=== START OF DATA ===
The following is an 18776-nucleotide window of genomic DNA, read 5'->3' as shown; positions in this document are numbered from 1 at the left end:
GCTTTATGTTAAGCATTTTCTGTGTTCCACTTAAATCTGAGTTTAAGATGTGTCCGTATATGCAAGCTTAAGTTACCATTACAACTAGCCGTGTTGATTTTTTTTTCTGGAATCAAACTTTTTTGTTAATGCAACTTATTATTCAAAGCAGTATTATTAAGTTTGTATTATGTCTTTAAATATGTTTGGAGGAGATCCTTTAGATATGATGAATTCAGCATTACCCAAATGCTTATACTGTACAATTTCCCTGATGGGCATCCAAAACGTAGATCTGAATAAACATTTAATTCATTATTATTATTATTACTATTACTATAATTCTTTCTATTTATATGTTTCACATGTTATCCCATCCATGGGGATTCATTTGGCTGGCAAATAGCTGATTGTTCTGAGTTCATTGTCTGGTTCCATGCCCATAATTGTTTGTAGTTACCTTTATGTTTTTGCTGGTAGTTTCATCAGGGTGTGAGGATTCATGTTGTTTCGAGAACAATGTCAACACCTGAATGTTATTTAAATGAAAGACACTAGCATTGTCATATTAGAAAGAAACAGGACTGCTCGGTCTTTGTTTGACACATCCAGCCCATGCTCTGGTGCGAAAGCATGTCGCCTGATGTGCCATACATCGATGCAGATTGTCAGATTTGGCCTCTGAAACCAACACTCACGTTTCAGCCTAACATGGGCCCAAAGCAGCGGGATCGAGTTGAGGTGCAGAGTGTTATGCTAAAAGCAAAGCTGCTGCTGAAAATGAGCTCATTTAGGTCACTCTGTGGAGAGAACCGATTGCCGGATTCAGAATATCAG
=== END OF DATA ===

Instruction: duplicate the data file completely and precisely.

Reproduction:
The following is an 18776-nucleotide window of genomic DNA, read 5'->3' as shown; positions in this document are numbered from 1 at the left end:
GCTTTATGTTAAGCATTTTCTGTGTTCCACTTAAATCTGAGTTTAAGATGTGTCCGTATATGCAAGCTTAAGTTACCATTACAACTAGCCGTGTTGATTTTTTTTTCTGGAATCAAACTTTTTTGTTAATGCAACTTATTATTCAAAGCAGTATTATTAAGTTTGTATTATGTCTTTAAATATGTTTGGAGGAGATCCTTTAGATATGATGAATTCAGCATTACCCAAATGCTTATACTGTACAATTTCCCTGATGGGCATCCAAAACGTAGATCTGAATAAACATTTAATTCATTATTATTATTATTACTATTACTATAATTCTTTCTATTTATATGTTTCACATGTTATCCCATCCATGGGGATTCATTTGGCTGGCAAATAGCTGATTGTTCTGAGTTCATTGTCTGGTTCCATGCCCATAATTGTTTGTAGTTACCTTTATGTTTTTGCTGGTAGTTTCATCAGGGTGTGAGGATTCATGTTGTTTCGAGAACAATGTCAACACCTGAATGTTATTTAAATGAAAGACACTAGCATTGTCATATTAGAAAGAAACAGGACTGCTCGGTCTTTGTTTGACACATCCAGCCCATGCTCTGGTGCGAAAGCATGTCGCCTGATGTGCCATACATCGATGCAGATTGTCAGATTTGGCCTCTGAAACCAACACTCACGTTTCAGCCTAACATGGGCCCAAAGCAGCGGGATCGAGTTGAGGTGCAGAGTGTTATGCTAAAAGCAAAGCTGCTGCTGAAAATGAGCTCATTTAGGTCACTCTGTGGAGAGAACCGATTGCCGGATTCAGAATATCAG